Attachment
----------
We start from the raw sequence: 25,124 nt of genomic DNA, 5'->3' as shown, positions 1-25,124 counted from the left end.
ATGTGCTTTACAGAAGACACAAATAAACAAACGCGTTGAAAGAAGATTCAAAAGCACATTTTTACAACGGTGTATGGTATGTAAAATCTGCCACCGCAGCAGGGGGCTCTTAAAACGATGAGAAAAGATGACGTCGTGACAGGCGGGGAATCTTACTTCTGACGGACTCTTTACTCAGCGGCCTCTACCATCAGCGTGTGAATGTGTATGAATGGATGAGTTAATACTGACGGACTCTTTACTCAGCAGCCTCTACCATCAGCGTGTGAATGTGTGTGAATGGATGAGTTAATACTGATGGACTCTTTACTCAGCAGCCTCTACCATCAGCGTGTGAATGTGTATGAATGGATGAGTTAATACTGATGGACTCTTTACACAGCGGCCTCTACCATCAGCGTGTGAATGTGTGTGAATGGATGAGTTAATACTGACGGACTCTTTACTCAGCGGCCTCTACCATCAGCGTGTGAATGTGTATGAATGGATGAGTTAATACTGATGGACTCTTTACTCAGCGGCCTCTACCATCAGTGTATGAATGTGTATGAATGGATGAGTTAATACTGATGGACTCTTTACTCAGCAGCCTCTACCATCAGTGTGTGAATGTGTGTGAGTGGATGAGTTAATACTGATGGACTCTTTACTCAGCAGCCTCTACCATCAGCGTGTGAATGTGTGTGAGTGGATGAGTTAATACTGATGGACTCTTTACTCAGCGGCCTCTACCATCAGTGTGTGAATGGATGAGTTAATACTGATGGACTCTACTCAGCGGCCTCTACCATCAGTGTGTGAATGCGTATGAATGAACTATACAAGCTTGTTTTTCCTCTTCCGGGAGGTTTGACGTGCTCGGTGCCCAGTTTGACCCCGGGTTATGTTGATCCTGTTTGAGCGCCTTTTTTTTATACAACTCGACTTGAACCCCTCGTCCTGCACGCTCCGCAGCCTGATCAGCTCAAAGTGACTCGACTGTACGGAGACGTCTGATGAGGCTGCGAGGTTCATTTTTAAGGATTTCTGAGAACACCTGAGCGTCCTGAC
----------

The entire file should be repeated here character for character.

We start from the raw sequence: 25,124 nt of genomic DNA, 5'->3' as shown, positions 1-25,124 counted from the left end.
ATGTGCTTTACAGAAGACACAAATAAACAAACGCGTTGAAAGAAGATTCAAAAGCACATTTTTACAACGGTGTATGGTATGTAAAATCTGCCACCGCAGCAGGGGGCTCTTAAAACGATGAGAAAAGATGACGTCGTGACAGGCGGGGAATCTTACTTCTGACGGACTCTTTACTCAGCGGCCTCTACCATCAGCGTGTGAATGTGTATGAATGGATGAGTTAATACTGACGGACTCTTTACTCAGCAGCCTCTACCATCAGCGTGTGAATGTGTGTGAATGGATGAGTTAATACTGATGGACTCTTTACTCAGCAGCCTCTACCATCAGCGTGTGAATGTGTATGAATGGATGAGTTAATACTGATGGACTCTTTACACAGCGGCCTCTACCATCAGCGTGTGAATGTGTGTGAATGGATGAGTTAATACTGACGGACTCTTTACTCAGCGGCCTCTACCATCAGCGTGTGAATGTGTATGAATGGATGAGTTAATACTGATGGACTCTTTACTCAGCGGCCTCTACCATCAGTGTATGAATGTGTATGAATGGATGAGTTAATACTGATGGACTCTTTACTCAGCAGCCTCTACCATCAGTGTGTGAATGTGTGTGAGTGGATGAGTTAATACTGATGGACTCTTTACTCAGCAGCCTCTACCATCAGCGTGTGAATGTGTGTGAGTGGATGAGTTAATACTGATGGACTCTTTACTCAGCGGCCTCTACCATCAGTGTGTGAATGGATGAGTTAATACTGATGGACTCTACTCAGCGGCCTCTACCATCAGTGTGTGAATGCGTATGAATGAACTATACAAGCTTGTTTTTCCTCTTCCGGGAGGTTTGACGTGCTCGGTGCCCAGTTTGACCCCGGGTTATGTTGATCCTGTTTGAGCGCCTTTTTTTTATACAACTCGACTTGAACCCCTCGTCCTGCACGCTCCGCAGCCTGATCAGCTCAAAGTGACTCGACTGTACGGAGACGTCTGATGAGGCTGCGAGGTTCATTTTTAAGGATTTCTGAGAACACCTGAGCGTCCTGAC